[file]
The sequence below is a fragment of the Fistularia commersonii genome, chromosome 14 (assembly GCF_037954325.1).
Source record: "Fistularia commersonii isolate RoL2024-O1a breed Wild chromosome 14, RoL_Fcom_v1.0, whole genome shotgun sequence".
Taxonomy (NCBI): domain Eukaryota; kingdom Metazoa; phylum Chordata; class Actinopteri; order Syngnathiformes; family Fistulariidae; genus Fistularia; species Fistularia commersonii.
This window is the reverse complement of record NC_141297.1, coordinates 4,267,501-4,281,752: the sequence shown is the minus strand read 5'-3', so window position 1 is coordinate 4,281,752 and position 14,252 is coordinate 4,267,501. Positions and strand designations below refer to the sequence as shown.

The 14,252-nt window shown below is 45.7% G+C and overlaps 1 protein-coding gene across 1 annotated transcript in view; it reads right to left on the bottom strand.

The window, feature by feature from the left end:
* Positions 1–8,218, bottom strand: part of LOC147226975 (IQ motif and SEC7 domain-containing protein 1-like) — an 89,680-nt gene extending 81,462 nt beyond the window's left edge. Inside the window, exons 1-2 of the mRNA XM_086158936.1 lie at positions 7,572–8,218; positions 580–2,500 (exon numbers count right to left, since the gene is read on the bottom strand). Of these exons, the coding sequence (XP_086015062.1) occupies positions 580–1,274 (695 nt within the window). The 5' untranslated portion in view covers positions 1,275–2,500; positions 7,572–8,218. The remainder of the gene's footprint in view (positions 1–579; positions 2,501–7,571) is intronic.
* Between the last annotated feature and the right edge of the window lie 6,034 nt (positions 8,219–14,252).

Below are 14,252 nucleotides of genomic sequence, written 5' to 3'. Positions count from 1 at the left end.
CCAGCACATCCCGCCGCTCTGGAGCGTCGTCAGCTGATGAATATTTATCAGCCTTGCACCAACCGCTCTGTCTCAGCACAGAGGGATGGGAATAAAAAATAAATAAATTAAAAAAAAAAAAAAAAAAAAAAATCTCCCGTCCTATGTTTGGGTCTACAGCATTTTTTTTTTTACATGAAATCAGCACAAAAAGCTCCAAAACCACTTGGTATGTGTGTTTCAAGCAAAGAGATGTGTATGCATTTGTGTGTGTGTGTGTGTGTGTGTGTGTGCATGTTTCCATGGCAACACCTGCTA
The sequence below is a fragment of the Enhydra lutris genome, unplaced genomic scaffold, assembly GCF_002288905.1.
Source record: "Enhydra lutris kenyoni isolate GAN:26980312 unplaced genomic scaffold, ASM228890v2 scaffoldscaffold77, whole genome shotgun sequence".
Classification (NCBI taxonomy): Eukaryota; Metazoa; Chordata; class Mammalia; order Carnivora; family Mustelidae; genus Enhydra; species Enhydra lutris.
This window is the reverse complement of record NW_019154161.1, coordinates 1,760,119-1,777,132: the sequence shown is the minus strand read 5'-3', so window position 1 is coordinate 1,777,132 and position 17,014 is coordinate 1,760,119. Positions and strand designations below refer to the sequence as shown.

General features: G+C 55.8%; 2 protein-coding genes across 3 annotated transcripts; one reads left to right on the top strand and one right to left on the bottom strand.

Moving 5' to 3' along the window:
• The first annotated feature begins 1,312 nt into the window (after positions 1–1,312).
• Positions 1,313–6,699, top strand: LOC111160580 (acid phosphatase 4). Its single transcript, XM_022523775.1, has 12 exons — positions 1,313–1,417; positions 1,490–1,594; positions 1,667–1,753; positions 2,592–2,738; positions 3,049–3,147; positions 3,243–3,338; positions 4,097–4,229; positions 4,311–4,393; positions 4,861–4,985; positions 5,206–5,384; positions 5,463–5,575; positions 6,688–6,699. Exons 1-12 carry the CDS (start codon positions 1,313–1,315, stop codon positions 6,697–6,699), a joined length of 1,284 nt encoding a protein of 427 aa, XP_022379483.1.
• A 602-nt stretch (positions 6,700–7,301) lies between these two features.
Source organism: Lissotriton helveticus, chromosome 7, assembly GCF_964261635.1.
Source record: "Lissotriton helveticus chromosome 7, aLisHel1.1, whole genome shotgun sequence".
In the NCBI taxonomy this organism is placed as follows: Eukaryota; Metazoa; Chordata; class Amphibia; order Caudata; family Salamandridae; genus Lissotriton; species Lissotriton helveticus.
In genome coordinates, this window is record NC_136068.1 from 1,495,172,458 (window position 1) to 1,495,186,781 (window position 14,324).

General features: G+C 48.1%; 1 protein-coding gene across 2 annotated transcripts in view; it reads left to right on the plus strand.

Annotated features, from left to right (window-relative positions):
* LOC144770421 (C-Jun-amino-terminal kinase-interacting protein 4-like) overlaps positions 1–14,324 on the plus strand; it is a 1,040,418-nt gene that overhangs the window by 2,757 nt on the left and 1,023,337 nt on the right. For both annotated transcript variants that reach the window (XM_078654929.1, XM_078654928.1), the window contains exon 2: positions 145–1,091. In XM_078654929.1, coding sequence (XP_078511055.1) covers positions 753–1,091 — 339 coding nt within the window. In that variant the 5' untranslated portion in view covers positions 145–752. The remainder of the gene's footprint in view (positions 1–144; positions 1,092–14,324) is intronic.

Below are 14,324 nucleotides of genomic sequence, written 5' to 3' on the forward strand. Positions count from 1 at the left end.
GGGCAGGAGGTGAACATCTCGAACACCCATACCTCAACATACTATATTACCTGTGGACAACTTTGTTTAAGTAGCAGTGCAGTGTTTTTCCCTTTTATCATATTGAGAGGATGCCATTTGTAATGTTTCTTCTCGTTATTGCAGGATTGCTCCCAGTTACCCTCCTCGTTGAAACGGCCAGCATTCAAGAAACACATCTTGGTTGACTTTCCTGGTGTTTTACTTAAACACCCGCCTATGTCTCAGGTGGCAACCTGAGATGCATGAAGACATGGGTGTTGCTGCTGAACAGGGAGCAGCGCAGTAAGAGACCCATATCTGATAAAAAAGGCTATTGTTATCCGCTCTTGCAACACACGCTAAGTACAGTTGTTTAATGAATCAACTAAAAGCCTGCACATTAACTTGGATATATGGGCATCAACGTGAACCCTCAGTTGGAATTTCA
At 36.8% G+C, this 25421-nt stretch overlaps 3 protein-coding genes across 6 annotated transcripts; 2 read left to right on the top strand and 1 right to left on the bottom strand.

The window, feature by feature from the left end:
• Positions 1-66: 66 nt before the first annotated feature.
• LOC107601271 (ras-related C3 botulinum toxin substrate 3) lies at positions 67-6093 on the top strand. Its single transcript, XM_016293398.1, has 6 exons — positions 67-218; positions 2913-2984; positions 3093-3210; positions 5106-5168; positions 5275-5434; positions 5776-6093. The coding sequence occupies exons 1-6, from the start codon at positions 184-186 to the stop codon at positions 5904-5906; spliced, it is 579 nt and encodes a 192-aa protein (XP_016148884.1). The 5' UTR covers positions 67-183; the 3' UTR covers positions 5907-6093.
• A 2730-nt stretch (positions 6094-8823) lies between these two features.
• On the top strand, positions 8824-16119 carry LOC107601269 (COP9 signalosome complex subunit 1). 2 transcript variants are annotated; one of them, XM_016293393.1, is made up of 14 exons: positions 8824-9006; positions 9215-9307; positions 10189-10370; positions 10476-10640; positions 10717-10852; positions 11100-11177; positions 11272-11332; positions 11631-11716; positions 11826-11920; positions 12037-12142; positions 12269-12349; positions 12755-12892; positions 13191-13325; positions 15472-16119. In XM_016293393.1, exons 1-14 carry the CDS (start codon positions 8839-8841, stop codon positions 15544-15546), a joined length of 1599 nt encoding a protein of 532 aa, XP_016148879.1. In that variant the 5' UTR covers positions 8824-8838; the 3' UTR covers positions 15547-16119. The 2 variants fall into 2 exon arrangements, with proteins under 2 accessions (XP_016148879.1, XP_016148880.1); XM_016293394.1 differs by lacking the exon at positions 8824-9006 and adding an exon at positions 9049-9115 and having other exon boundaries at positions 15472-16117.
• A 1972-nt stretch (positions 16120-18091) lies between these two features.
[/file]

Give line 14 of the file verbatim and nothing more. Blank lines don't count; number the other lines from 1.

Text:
This window is the reverse complement of record NW_019154161.1, coordinates 1,760,119-1,777,132: the sequence shown is the minus strand read 5'-3', so window position 1 is coordinate 1,777,132 and position 17,014 is coordinate 1,760,119. Positions and strand designations below refer to the sequence as shown.